by Alice Xu
On June 29th, 2023, the Supreme Court of the United States overturned a practice cemented in the realm of university admissions for nearly 60 years: affirmative action. In the cases of Students for Fair Admissions v. University of North Carolina, and Students for Fair Admission v. President and Fellows of Harvard College, 6 to 3 and 6 to 2 votes were called in respectively. This decision by the Supreme Court was made following other recent cases, notably the overturning of Roe v. Wade, and the ruling of New York State Rifle & Pistol Association v. Bruen.
Affirmative action, established in the 1960s, is a form of “positive discrimination” which encourages diversity and representation of underrepresented minorities (URM) in higher education. At the time of its establishment, racial segregation justified the need for positive discrimination against African-Americans. Six decades later, critics deemed the policy unfair and discriminatory, especially towards minority groups that occupy more space in academia.
This begs the question: do present-day barriers to education justify the need for positive discrimination, or is affirmative action an outdated policy that has no place in modern-day society where acceptance is based on merit? Clarence Thomas, one of the two African-American justices on the Supreme Court, argues the latter.
Clarence Thomas and his Colorblind America
When future justice Clarence Thomas matriculated at Yale Law School in 1971, he did so as a self-proclaimed beneficiary of Yale’s newly minted color quota. In 1983, he stated that “God only knows where I would be today” if not for “these laws and their proper application.” Despite reaping the benefits of affirmative action himself, Justice Thomas voted to overturn the policy, finding an enemy in fellow African-American Justice Ketanji Brown-Jackson in the process.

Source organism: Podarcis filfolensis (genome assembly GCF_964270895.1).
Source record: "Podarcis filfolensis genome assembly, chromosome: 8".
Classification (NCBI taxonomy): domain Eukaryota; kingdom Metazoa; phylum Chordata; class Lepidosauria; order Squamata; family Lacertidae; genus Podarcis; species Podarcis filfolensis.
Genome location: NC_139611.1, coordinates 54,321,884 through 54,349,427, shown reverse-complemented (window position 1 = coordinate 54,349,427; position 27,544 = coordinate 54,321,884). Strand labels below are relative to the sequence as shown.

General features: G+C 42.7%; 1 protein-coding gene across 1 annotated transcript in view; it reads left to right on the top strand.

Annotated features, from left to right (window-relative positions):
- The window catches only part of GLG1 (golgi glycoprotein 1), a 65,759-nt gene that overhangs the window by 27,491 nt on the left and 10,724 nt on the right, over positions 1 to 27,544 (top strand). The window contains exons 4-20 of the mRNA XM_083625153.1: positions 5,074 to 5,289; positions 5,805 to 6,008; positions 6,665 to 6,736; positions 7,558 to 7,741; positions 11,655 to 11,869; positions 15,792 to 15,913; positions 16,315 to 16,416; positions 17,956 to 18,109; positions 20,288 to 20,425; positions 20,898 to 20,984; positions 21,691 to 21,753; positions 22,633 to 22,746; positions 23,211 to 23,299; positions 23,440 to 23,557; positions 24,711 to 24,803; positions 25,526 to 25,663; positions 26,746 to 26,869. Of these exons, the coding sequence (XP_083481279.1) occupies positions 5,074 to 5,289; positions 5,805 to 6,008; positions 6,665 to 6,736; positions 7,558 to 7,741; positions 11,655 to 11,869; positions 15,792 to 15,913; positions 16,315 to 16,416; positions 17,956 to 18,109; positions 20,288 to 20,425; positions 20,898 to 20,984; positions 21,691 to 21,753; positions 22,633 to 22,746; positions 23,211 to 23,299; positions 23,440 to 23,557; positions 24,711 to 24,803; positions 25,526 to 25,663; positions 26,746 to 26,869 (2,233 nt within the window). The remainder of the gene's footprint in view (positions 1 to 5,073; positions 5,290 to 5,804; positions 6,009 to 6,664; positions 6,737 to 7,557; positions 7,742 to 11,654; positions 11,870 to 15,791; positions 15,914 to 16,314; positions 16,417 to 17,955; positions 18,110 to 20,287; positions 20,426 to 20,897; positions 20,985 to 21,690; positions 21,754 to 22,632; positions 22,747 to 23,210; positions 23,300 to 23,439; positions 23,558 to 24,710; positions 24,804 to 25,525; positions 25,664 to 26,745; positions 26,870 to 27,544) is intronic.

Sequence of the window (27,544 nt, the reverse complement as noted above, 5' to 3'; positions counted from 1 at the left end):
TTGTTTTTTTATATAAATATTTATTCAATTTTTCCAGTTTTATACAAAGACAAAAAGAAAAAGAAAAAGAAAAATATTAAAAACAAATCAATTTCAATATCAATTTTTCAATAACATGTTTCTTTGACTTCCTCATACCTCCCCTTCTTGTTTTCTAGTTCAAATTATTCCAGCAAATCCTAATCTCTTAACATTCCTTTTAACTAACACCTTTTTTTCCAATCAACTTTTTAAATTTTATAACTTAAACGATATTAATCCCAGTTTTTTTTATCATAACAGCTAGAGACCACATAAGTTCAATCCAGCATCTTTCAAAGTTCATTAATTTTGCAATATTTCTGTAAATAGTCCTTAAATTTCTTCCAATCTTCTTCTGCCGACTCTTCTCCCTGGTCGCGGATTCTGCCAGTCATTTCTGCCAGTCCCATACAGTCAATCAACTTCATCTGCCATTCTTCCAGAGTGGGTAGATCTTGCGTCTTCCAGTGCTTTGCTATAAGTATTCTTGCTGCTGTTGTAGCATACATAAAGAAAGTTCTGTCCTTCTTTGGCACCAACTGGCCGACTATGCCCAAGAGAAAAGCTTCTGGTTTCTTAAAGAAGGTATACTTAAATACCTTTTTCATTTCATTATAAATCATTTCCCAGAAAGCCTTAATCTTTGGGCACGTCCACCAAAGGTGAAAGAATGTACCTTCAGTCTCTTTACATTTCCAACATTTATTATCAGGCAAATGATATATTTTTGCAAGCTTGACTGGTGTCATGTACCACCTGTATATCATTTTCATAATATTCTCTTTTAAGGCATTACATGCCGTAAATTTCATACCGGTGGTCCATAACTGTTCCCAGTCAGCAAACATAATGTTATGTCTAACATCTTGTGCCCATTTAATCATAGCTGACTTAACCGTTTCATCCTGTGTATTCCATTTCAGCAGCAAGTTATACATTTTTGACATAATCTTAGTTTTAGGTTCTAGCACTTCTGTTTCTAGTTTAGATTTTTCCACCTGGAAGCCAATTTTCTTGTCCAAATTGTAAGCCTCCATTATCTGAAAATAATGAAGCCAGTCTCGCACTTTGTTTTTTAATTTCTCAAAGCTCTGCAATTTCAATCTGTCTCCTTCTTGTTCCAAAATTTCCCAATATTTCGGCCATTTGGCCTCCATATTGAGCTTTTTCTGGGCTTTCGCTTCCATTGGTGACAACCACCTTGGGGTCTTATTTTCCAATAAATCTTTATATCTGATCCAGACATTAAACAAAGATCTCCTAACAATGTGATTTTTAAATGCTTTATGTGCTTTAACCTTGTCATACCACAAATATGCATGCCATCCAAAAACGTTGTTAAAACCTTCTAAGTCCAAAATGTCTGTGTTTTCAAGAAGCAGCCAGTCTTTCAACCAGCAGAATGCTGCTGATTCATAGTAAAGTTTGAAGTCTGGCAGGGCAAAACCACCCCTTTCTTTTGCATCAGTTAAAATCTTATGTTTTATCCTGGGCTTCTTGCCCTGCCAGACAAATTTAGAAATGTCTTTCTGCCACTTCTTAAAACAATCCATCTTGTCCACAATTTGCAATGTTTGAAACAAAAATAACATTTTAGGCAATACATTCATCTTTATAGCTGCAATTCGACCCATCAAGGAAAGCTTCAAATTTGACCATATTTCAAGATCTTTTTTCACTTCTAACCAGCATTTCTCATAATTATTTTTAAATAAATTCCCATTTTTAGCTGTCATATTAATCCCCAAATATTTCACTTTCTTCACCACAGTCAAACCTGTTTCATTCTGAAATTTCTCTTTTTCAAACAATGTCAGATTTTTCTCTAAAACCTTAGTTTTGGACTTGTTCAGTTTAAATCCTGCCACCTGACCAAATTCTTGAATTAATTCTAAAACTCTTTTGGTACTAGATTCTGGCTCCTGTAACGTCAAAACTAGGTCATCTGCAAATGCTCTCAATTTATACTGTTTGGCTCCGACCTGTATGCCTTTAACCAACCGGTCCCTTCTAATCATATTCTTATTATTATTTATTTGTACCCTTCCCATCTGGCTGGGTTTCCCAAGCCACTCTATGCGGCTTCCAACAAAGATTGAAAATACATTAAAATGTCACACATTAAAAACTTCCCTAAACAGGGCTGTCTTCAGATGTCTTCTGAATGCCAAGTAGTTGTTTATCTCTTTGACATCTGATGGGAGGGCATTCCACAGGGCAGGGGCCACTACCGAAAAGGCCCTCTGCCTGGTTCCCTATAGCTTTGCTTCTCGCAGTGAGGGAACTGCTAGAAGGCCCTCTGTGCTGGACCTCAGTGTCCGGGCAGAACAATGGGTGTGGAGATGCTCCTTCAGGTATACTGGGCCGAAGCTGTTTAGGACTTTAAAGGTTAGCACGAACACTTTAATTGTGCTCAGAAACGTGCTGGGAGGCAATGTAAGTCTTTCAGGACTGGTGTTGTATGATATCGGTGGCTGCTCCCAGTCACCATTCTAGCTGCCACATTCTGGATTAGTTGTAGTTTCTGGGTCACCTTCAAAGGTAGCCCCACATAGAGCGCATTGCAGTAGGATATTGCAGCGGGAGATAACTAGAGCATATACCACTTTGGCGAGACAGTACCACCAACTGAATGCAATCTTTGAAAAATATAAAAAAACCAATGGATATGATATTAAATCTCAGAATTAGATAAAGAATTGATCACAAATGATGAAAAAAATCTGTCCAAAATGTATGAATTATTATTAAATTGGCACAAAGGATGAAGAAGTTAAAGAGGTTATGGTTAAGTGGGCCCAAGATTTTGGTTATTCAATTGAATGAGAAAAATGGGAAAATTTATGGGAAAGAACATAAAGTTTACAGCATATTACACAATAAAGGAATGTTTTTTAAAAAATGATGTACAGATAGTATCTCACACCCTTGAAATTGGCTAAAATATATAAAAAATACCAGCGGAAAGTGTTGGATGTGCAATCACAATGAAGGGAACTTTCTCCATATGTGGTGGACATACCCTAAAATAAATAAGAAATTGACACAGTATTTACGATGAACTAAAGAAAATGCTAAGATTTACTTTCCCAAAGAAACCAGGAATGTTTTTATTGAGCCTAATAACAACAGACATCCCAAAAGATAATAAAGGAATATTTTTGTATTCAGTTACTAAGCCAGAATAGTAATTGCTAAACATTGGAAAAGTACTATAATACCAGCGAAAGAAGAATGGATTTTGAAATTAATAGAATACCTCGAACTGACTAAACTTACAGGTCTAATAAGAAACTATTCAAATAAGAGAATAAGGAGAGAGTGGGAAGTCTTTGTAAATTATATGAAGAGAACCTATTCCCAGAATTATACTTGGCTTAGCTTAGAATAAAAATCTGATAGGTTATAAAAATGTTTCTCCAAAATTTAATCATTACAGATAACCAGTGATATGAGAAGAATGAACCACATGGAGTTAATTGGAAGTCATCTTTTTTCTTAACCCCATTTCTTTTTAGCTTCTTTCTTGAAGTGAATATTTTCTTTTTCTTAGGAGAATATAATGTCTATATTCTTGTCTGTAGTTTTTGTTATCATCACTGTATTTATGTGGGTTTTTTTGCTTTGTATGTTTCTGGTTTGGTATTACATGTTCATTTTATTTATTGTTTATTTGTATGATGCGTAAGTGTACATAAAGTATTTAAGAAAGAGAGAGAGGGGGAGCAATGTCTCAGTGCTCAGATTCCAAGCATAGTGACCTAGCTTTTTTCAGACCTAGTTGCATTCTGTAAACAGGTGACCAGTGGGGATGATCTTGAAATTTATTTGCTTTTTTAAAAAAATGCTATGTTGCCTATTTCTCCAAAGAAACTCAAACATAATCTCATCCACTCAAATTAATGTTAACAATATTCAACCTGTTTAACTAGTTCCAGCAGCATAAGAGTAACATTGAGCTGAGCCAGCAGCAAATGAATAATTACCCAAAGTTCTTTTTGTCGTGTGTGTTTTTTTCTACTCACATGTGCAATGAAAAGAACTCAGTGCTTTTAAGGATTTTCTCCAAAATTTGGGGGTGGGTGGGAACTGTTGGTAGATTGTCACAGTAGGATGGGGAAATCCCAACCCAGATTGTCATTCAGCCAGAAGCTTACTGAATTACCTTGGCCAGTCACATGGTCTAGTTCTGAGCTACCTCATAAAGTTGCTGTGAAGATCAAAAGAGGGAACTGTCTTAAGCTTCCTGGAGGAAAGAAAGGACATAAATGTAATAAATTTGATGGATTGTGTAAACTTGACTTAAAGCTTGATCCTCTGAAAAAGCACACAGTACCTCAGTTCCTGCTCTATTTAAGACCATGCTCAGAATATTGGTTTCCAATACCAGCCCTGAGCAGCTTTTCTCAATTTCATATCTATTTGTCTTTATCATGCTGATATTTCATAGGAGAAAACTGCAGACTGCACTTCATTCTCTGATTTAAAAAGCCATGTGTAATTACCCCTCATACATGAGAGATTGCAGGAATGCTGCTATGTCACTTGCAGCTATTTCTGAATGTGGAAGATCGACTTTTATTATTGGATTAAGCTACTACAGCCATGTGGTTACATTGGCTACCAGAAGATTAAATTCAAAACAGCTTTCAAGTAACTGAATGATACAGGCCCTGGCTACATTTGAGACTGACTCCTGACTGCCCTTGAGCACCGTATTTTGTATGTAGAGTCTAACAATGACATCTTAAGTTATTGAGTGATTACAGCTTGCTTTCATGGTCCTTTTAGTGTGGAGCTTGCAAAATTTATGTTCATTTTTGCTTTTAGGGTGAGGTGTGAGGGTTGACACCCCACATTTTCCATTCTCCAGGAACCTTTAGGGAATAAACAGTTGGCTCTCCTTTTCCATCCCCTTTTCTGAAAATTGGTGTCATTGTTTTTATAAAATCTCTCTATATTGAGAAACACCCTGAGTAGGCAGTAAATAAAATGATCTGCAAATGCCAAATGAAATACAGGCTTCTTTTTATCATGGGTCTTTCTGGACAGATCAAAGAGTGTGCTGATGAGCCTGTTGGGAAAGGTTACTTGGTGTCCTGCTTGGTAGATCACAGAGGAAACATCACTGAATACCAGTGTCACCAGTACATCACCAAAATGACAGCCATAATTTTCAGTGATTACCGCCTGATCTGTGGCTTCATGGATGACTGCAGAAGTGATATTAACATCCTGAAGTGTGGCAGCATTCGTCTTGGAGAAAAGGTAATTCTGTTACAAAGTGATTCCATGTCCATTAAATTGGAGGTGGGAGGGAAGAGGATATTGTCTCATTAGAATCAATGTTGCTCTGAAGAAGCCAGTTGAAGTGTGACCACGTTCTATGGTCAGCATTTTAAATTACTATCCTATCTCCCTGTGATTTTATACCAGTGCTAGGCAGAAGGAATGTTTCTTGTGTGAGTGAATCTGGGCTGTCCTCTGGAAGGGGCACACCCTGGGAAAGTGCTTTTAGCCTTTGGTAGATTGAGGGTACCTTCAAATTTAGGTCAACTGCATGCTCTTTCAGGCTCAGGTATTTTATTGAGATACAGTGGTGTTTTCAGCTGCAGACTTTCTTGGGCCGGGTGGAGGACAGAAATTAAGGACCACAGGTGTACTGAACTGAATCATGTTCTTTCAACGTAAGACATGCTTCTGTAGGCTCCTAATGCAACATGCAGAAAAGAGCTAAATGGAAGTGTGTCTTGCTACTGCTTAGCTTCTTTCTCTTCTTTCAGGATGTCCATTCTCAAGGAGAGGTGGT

In her dissent, Justice Brown-Jackson made a memorable statement: “With let-them-eat-cake obliviousness, today, the majority pulls the ripcord and announces “colorblindness for all” by legal fiat. But deeming race irrelevant in law does not make it so in life.”
In response to Justice Brown-Jackson’s dissent, Justice Thomas wrote: “As she sees things, we are all inexorably trapped in a fundamentally racist society, with the original sin of slavery and the historical subjugation of black Americans still determining our lives today,” and claimed that she possessed a “race infused world view” that “falls flat at each step.”
To that, Justice Brown-Jackson responded: “[America] has never been colourblind.”
As the second African-American on the Supreme Court, one of the twelve African-Americans in his class at Yale Law School, and someone who credits his career to affirmative action, Clarence Thomas’ vote bit the hands that not only fed him, but many fellow African-Americans in giving them access to unparalleled opportunities and representation in education and beyond.
What’s Next for College Admissions
While race will not be a formal factor, college admissions are not completely race-blind, as applicants are still invited to discuss their racialized experiences in supplemental essays. Regardless, the overturning of affirmative action is predicted to cause a drop in the amount of African-American and Latinx students at schools such as Harvard.
Alice Xu is a writer and high school junior from Toronto and New Mexico. Outside of school, she dedicates her time to volunteering with political organisations, working on projects dedicated to tackling racism in the Greater Toronto Area, and advocating for mental health and social justice in her local community.